Stingray thief who threatened ex-girlfriend with her intimate pictures gets jail time
SINGAPORE — He paid for one stingray, but left with two. He was let off with a conditional warning for stealing the stingray but then reoffended some eight months later, threatening his ex-girlfriend with compromising pictures.
SINGAPORE — He paid for one stingray, but left with two.
He was let off with a conditional warning for stealing the stingray but then reoffended some eight months later, threatening his ex-girlfriend with compromising pictures.
On Tuesday (March 19), the 28-year-old man felt the sting of the law, when he was sentenced to five months’ jail by District Judge Mathew Joseph.
The man cannot be named to protect the identity of his ex-girlfriend.
He pleaded guilty last month to one count of theft, and another count of criminal intimidation.
The court heard that on the afternoon of Aug 23, 2017, the man arrived at GML Aquatics, a fish farm located at Lim Chu Kang, to collect a stingray he had paid a S$50 deposit for.
He was told to contact a worker at the farm when he arrived to retrieve the stingray, which was worth S$250.
Instead of doing so, the man took a stingray out of a tank and placed it inside a plastic bag, then put the bag in his car.
He then re-entered the fish farm and contacted the worker, who retrieved the stingray he had paid for.
Later that day, the worker discovered a missing stingray. Closed-circuit television footage showed the man stealing the stingray, and the man was asked to pay for it.
Instead of paying for the stolen stingray, the man returned to the farm and placed the bag with the stingray outside the farm’s gates.
The man said he stole the stingray “out of greed”, and has made full restitution of S$250 to the fish farm.
Court documents did not state if the stolen stingray survived.
THREATENED TO POST INTIMATE PICTURES ONLINE
The man was given a conditional warning after the incident, but reoffended in May last year, this time threatening to circulate his ex-girlfriend’s compromising pictures.
The court heard that the man and the woman, a 22-year-old Malaysian national, were in a relationship for about a year since May 2017.
From August or September that year, they would send each other naked photos of themselves, but agreed mutually to delete them in October.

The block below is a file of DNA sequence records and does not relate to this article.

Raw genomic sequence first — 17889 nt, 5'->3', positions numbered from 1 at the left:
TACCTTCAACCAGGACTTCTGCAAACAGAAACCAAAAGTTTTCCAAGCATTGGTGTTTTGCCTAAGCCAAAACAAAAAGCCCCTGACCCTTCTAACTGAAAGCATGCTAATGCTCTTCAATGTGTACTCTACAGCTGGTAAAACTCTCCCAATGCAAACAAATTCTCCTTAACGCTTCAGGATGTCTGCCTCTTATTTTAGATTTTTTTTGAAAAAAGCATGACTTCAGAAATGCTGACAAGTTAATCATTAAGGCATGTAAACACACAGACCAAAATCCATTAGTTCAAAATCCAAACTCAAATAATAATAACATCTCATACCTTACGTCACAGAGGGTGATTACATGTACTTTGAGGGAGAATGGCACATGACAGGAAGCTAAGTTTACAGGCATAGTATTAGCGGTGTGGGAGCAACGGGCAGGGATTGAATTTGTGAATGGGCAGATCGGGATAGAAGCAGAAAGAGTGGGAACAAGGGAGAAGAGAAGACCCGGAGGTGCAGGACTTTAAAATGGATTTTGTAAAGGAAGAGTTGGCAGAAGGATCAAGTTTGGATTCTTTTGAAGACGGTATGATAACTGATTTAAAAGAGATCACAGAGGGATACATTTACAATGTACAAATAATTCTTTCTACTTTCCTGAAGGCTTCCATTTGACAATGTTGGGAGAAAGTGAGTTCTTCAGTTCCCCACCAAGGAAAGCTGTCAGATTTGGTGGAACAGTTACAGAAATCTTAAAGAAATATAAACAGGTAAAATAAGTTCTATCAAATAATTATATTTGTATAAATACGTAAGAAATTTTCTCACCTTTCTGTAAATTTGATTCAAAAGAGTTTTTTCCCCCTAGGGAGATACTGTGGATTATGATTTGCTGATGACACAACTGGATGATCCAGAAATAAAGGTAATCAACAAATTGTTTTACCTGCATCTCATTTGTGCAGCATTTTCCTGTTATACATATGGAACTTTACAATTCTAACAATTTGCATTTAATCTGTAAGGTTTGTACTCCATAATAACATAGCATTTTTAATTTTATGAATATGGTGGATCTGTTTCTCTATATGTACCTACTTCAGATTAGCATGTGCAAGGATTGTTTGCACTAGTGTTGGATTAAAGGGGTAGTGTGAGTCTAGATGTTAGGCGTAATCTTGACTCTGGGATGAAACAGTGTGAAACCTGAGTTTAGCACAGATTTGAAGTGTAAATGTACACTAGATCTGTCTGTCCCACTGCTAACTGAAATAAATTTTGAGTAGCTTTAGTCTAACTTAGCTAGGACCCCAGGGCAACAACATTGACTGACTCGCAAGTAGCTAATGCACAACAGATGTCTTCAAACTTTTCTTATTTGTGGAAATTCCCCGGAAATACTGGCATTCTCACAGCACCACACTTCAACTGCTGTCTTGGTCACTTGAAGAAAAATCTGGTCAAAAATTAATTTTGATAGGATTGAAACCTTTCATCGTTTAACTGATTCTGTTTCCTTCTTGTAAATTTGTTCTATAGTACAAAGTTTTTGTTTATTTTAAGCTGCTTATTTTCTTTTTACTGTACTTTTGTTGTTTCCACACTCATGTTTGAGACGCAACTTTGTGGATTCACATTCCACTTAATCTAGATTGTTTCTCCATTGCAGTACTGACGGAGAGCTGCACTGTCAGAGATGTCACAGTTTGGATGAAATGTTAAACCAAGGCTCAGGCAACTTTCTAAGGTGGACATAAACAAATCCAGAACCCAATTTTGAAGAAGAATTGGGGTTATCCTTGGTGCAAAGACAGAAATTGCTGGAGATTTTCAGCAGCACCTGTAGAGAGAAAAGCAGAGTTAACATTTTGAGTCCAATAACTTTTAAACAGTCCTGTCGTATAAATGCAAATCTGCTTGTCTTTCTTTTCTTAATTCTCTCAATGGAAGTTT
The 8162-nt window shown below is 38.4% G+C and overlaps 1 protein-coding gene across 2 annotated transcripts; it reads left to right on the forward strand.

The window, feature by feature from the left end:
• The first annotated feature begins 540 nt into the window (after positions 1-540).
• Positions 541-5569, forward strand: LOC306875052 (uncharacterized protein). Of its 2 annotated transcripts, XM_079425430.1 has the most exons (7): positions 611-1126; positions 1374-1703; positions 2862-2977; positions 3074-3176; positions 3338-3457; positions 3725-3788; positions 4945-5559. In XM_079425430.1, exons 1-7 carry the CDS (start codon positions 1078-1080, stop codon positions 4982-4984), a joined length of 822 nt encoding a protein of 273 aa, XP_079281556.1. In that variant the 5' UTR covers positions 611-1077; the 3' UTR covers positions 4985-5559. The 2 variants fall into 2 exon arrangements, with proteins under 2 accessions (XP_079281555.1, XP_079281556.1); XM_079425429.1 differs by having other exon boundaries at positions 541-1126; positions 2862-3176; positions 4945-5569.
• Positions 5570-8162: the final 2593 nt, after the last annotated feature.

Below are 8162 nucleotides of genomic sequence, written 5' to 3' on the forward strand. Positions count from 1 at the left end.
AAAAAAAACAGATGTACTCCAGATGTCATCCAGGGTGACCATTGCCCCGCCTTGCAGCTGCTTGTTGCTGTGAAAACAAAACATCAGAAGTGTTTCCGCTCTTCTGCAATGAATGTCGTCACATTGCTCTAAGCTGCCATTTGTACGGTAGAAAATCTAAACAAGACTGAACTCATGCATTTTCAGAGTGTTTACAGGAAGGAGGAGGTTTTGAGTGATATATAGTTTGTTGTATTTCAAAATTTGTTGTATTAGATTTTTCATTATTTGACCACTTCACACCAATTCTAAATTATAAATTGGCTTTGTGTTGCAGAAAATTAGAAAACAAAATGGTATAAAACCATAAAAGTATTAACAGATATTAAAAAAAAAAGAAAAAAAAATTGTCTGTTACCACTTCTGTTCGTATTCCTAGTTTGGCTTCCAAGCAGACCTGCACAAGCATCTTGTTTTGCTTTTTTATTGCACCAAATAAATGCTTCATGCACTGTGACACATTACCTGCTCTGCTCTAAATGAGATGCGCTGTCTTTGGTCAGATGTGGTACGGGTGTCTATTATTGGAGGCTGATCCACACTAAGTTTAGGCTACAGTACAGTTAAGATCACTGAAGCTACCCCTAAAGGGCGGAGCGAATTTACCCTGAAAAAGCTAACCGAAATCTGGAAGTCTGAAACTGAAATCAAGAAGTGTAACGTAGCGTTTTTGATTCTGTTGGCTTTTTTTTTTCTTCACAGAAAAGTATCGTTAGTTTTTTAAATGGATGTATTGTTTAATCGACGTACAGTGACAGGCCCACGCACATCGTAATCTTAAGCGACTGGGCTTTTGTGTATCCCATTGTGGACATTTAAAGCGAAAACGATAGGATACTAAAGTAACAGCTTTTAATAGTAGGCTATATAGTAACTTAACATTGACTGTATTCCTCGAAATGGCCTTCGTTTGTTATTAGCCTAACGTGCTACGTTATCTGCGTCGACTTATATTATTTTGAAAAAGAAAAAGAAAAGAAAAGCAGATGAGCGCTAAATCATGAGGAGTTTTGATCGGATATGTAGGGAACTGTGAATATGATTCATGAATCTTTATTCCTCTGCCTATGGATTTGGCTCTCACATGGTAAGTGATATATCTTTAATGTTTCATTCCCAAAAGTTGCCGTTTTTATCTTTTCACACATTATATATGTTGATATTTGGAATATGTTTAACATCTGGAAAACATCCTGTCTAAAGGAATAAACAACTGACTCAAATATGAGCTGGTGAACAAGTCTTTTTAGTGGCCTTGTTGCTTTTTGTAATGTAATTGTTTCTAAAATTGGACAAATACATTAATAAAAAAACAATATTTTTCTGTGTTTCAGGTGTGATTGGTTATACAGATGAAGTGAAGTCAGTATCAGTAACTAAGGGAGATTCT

On May 26 last year, the woman messaged the man to tell him that she wanted to break up with him.
She initiated the break up because she felt they were “incompatible”, and “constantly quarrelling”, the court was told.
He tried to persuade her to stay in the relationship but was ignored.
Over the next three days, he then sent her a series of photographs over WhatsApp — edited to give the impression that the woman was fully or partially naked.
The pictures included photos of her face and upper torso, edited such that the clothing was blurred out, to give the impression that she was not wearing any. There were also photos of her legs and torso.
It is unclear whether, at the time of these offences, he was still in possession of her naked photos that he had promised to delete.
The messages made the woman worried, and she asked him what he meant by sending such photographs to her.
“(He) then demanded that the victim return his things to him and threatened to make a scene at her home if she did not do so,” said Deputy Public Prosecutor Genevieve Pang, who asked the court to impose a five-month jail sentence.
He also threatened to send the photos to her uncle and friends and upload them on Facebook, to “help to make her famous”.
He then sent her a photograph of herself clad only in underwear, suggested that he had her naked pictures, and reiterated his threat to “make her famous”.
Genuinely afraid that the man would act on his threats, the woman promised to meet him on the evening of May 28 last year. However, on that day, she reported him to the police.
The man claimed that he had threatened to circulate the edited photographs of the woman as he “wanted to attract her attention and get her to respond to his messages and calls”.